Dionus wants to kill them all. I can see it in his eyes, the way he relishes the thought of carrying out an assassination in Matasten. It isn’t about Matasten for him right now, any more than it is about the Daedra or liberating our oppressed Nantese friends. Dionus wants revenge.

The calm in him was shaken by seeing that young man skewered in Motasta. He hasn’t been fully himself since.

Entry-250-Quote-language skills

We are in agreement, however, that infiltrating Matasten would serve us well. I think that if I were to ask, he would just go do it on his own. There’s a different itch crawling the skin of my friend, one that cries for blood. Perhaps revenge is too simple to be his true motive. I think he needs the challenge.

The Batsu will be our best source of information in either case. I trust that they will know enough to gauge the likelihood of success should we approach Matasten.

Timber’s language skills are catching up to her blade. We need Inifra to translate less and less when talking to the girl, which is a blessing and a curse because her questions flow no less for the impediments of her second language. She wanted to know where I learned to fight. I told her about the Scourge, and about the many lessons that came after from all different corners of the world.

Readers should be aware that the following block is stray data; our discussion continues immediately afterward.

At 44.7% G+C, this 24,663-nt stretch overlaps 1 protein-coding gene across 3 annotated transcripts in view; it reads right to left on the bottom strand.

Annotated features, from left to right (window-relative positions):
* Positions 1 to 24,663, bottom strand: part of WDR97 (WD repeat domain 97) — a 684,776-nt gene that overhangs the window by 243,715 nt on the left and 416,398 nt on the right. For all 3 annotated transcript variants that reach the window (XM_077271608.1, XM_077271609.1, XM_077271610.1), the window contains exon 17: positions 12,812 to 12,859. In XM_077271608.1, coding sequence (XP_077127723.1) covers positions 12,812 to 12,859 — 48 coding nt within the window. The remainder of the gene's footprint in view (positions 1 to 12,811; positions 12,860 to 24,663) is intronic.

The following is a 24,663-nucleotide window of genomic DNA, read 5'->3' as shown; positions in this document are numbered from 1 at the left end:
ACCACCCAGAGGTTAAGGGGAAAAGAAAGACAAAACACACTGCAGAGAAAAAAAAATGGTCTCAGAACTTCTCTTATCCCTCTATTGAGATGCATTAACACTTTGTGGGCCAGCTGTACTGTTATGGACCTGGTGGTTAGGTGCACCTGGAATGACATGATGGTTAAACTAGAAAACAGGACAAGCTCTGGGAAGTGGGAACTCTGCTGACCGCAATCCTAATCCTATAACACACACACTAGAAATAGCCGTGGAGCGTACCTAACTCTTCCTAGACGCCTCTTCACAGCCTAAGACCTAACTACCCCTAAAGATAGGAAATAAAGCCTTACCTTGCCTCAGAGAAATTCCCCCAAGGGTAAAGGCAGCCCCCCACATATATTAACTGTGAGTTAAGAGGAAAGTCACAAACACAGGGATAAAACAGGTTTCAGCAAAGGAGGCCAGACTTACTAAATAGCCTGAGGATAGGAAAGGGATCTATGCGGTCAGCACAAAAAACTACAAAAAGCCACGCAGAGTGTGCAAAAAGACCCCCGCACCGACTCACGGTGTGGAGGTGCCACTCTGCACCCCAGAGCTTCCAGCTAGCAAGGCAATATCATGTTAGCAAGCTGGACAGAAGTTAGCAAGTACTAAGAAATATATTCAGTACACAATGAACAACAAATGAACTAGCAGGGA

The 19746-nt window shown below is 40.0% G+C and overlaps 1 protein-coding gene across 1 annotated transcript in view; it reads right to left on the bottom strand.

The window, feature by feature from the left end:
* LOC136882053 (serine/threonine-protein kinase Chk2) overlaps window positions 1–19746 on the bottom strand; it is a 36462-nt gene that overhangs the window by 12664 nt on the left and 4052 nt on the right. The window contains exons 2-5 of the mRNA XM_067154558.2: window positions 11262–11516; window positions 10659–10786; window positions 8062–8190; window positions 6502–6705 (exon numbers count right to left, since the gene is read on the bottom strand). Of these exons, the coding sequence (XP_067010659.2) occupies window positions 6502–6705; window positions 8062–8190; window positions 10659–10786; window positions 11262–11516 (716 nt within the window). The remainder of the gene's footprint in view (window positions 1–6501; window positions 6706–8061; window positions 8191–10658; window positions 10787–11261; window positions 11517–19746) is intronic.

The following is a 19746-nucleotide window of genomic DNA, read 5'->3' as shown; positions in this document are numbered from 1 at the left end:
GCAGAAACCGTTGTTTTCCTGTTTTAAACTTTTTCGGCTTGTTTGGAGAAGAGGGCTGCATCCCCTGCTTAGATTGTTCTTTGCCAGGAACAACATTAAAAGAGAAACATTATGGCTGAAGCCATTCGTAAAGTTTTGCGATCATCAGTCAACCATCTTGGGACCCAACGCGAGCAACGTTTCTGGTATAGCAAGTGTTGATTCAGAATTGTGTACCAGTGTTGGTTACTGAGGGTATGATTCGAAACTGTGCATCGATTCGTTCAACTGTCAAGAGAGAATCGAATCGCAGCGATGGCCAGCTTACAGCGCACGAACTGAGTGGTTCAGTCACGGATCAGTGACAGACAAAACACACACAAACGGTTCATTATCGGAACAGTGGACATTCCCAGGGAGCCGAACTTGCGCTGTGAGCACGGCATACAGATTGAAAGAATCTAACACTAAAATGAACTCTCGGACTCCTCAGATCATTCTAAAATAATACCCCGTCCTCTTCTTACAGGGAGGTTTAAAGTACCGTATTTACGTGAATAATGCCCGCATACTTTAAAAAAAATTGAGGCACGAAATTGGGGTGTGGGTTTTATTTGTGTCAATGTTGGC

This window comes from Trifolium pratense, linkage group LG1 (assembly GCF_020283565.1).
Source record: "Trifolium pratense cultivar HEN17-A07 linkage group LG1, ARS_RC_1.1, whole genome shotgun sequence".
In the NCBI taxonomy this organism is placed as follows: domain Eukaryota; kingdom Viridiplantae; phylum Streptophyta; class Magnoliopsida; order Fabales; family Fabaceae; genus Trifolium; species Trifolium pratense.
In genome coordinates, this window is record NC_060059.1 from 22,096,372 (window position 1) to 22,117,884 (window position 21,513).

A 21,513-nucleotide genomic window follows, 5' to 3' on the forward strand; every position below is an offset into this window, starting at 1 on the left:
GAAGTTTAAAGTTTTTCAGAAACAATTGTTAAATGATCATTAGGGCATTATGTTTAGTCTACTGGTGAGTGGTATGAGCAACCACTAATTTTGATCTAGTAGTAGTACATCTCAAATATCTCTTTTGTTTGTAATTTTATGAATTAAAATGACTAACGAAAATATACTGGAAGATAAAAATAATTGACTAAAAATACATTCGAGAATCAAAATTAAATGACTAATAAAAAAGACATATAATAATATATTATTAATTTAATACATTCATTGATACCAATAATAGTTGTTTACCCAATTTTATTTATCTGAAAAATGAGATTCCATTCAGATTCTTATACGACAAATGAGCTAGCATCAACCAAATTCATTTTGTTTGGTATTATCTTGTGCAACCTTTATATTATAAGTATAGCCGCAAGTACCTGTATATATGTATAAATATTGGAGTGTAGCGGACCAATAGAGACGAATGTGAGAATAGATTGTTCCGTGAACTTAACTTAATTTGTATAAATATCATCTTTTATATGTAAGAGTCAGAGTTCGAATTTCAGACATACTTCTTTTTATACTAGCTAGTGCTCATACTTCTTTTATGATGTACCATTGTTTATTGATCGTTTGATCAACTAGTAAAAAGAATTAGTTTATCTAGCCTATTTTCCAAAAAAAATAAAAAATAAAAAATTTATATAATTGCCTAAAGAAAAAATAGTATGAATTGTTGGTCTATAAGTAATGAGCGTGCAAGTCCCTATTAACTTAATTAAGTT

She told me she was jealous, though it took a minute or two to figure out that jealous was the word she sought. It was awkward talking about the Scourge in front of Salisir, and when she found out that Salisir had once been my teacher she insisted on a demonstration.

Not today, I told her.

Salisir watches whenever we train together. He spares few words for me, though I see that as a concession to me now, not an insult. He lets me keep my distance. I’m fine with that.

Balthandar has accepted Salisir’s presence easily enough. It’s the first time I’ve seen him lower his walls so quickly to someone for whom mine stand strong. It’s another call against my hatred of the man, the sense that I alone see him for what he is. Perhaps I see him in all the wrong ways, under lights that cast shadows only because of where I stand.

The shadows over Hembila have solidified, however. He doesn’t speak to us at all any more, though I wish his men would follow suit. Why I should care that Hembila would shut us out is beyond me, but I do. There’s something about a strong leader, a man who has earned the respect of his own people. The opinions of such men are always of considerably higher value than the rest.

This is shaping up to be a very long march to the Batsu.

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